For the fourth consecutive year, the ongoing truck driver shortage was the top issue among the trucking industry, according to the American Transportation Research Institute’s Top Industry Issues list. This issue ranks as a top concern as there is a shortage of 61,000 truckers in the sector and has been hit hard by the coronavirus. This includes loss of jobs, decreases in freight volume, and restrictions on domestic travel.
But besides a driver shortage, other industry concerns voiced by more than 1,000 truckers who responded include truck parking, driver compensation, and Trucking insurance costs. Here’s a closer look at those specific issues.
This persistent issue describes the trials trucking fleets face in recruiting new drivers and retaining their current drivers. The trucker shortage may double over the next decade as the industry struggles to replace aging drivers and recruit new drivers, especially women.
The driver deficit increased by more than 10,000 to 61,000 in 2018 compared to 2017. The shortage will ease later this year, but this relief won’t last long as replacing an aging pool of drivers gets more challenging in a hardening labor market. The shortage is most severe for long-haul truckers, where the average age is 46, and workers stay on the road for a couple of weeks at a time. According to the American Trucking Association, more than 160,000 driver spots will go unfilled by 2028.
Rising Insurance Rates
Several trucking business closings cited increased insurance costs as a cause. Commercial truck insurance claims have seen a rise in frequency over the last decade, and premiums have not kept up. This has created a much tighter commercial truck insurance market even though having this kind of insurance is a must for trucking companies, significantly as the crashes increase.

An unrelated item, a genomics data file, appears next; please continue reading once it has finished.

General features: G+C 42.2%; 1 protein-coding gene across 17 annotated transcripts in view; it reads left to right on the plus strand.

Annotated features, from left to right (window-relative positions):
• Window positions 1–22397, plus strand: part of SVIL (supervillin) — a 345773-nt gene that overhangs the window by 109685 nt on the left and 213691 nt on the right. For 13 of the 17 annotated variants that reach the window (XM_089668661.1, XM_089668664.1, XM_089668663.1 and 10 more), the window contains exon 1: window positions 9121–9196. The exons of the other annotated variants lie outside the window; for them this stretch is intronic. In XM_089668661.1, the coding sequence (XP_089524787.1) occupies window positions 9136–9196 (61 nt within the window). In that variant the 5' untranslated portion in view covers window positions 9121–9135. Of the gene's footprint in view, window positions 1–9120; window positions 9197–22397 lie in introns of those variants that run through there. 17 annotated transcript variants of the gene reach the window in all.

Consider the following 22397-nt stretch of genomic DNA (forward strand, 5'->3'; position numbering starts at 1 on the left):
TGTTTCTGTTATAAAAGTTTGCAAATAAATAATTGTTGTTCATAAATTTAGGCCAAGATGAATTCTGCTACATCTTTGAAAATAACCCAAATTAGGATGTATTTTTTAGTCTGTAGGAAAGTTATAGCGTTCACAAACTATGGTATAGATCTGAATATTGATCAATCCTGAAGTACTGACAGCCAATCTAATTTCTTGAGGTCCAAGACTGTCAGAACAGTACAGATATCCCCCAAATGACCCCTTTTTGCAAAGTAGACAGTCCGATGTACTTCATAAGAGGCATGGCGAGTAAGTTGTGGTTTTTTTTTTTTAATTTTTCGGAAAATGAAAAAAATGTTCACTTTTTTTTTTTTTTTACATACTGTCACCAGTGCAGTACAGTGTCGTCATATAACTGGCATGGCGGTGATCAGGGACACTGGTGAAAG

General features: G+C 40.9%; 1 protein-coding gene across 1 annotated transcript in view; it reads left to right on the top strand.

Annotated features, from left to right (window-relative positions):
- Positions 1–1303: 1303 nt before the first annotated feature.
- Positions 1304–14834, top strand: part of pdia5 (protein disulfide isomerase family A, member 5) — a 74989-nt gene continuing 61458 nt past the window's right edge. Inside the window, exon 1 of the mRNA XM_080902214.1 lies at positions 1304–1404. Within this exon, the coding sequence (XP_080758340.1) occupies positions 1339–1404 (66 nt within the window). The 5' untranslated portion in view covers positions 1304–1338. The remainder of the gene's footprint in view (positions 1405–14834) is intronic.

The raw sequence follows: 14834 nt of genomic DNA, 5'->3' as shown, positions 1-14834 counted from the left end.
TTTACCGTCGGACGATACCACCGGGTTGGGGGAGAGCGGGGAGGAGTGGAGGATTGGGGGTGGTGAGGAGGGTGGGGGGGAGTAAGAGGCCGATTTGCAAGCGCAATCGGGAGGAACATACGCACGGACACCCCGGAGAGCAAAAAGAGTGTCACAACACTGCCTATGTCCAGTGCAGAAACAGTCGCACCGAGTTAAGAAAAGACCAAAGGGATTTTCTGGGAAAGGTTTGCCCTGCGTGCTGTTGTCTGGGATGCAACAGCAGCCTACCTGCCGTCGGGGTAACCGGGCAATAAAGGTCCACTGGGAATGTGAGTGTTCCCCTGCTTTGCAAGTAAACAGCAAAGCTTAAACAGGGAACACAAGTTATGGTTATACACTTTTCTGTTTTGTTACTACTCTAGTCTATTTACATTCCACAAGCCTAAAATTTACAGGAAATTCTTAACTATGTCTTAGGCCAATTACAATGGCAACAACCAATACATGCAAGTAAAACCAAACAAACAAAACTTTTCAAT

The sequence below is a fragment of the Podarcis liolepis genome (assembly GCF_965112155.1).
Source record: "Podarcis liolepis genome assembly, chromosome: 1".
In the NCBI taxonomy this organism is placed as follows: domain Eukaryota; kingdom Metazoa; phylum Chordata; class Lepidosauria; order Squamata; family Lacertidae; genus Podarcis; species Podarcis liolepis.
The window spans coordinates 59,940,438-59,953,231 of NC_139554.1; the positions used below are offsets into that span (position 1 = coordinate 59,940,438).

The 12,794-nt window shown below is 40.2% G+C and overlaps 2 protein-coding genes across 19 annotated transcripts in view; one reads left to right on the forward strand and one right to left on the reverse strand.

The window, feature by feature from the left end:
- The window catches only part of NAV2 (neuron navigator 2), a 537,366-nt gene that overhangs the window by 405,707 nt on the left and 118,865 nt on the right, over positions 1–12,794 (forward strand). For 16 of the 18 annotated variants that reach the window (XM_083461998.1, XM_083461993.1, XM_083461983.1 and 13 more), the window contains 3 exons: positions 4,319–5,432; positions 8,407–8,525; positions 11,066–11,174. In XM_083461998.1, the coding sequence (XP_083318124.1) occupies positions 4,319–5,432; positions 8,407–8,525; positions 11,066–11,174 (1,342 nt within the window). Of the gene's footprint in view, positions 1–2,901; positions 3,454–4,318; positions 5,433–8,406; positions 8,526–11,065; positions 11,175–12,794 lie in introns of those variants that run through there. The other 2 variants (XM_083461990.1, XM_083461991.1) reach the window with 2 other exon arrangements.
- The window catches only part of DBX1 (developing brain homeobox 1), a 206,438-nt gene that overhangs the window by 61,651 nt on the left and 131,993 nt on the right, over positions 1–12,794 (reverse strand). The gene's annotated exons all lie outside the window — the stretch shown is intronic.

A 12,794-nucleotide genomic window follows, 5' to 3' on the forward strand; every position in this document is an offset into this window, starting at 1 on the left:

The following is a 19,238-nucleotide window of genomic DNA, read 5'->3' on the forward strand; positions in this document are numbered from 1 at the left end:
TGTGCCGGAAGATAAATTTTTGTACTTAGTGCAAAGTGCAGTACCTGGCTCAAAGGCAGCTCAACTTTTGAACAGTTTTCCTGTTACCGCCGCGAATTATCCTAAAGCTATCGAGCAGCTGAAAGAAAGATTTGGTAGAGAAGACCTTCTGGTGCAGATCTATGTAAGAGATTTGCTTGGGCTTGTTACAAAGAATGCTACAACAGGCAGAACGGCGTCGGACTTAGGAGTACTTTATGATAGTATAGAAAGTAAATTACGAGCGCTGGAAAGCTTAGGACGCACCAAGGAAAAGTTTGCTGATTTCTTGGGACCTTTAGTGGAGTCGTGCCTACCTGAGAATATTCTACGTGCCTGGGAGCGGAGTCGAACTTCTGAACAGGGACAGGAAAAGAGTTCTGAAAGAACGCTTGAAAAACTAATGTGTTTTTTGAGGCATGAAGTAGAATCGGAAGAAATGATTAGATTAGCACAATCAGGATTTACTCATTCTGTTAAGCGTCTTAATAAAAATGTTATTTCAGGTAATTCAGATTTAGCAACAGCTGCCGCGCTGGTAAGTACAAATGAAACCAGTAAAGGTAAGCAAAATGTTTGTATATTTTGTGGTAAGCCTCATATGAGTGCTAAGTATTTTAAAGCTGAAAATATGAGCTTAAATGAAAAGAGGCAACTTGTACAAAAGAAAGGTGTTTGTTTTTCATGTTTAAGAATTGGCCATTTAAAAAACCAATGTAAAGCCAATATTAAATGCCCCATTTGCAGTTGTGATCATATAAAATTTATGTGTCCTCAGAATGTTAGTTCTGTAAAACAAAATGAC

Trucking companies should work with their provider to find ways to obtain the right commercial truck insurance coverage while also keeping their business afloat. This kind of insurance could minimize out of pocket costs should a driver get into a wreck or becomes injured on the job.
Climbing two spots on the organization’s list to number three, truck parking is quickly becoming more of a concern for drivers. The inability to find proper parking hurts drivers and carriers’ bottom line. According to ATRI, truck drivers spend an average of one hour searching for parking daily. The lost time accumulates to a total of $4,600 in lost wages per year. It also reduces fleet production, taking the driver away from their primary duties.
Suppose a truck driver cannot find a legal parking spot. In that case, they must park illegally, operating outside of Hours of Service (HOS) regulations, or have to park in an unsafe area. All present primary safety and security risks to the truck, the driver, and their cargo.
According to ATRI, different pay models are expanding. There is continued attention on the quality of life concerns that play into how truck drivers view their overall job and compensation. The general consensus is that drivers don’t get enough pay for non-driving duties.
The average pay for a national truckload driver is around $60,000 annually, representing an $8,000 increase from 2017. Still, despite this rise in income, many drivers believe the shortage and compensation are linked and that the only solution to recruiting and retention is to increase pay or change the pay models. Driver pay is not limited to direct driver pay, and many trucking companies use performance bonuses as an added way to compensation and reward drivers.
About Western Truck Insurance Services
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